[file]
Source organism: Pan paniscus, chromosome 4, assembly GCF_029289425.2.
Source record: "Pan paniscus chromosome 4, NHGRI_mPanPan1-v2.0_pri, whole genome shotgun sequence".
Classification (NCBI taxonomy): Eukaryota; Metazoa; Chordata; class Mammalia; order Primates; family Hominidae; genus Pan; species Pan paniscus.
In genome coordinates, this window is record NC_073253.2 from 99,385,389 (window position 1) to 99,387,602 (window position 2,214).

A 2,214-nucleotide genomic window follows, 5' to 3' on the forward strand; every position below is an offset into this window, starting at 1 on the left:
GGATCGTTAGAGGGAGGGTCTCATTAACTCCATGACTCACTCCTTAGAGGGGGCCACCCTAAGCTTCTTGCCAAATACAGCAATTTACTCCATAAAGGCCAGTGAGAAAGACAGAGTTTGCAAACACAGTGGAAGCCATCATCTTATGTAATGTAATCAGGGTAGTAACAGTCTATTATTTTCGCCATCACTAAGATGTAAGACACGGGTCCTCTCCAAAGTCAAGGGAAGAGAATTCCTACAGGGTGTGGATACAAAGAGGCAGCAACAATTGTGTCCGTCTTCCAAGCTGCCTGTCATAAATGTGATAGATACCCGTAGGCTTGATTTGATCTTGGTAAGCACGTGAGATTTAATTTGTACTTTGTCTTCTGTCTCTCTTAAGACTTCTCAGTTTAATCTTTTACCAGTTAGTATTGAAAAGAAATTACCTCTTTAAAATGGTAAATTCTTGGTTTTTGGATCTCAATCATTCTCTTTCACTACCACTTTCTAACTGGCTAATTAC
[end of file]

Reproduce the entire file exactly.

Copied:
Source organism: Pan paniscus, chromosome 4, assembly GCF_029289425.2.
Source record: "Pan paniscus chromosome 4, NHGRI_mPanPan1-v2.0_pri, whole genome shotgun sequence".
Classification (NCBI taxonomy): Eukaryota; Metazoa; Chordata; class Mammalia; order Primates; family Hominidae; genus Pan; species Pan paniscus.
In genome coordinates, this window is record NC_073253.2 from 99,385,389 (window position 1) to 99,387,602 (window position 2,214).

A 2,214-nucleotide genomic window follows, 5' to 3' on the forward strand; every position below is an offset into this window, starting at 1 on the left:
GGATCGTTAGAGGGAGGGTCTCATTAACTCCATGACTCACTCCTTAGAGGGGGCCACCCTAAGCTTCTTGCCAAATACAGCAATTTACTCCATAAAGGCCAGTGAGAAAGACAGAGTTTGCAAACACAGTGGAAGCCATCATCTTATGTAATGTAATCAGGGTAGTAACAGTCTATTATTTTCGCCATCACTAAGATGTAAGACACGGGTCCTCTCCAAAGTCAAGGGAAGAGAATTCCTACAGGGTGTGGATACAAAGAGGCAGCAACAATTGTGTCCGTCTTCCAAGCTGCCTGTCATAAATGTGATAGATACCCGTAGGCTTGATTTGATCTTGGTAAGCACGTGAGATTTAATTTGTACTTTGTCTTCTGTCTCTCTTAAGACTTCTCAGTTTAATCTTTTACCAGTTAGTATTGAAAAGAAATTACCTCTTTAAAATGGTAAATTCTTGGTTTTTGGATCTCAATCATTCTCTTTCACTACCACTTTCTAACTGGCTAATTAC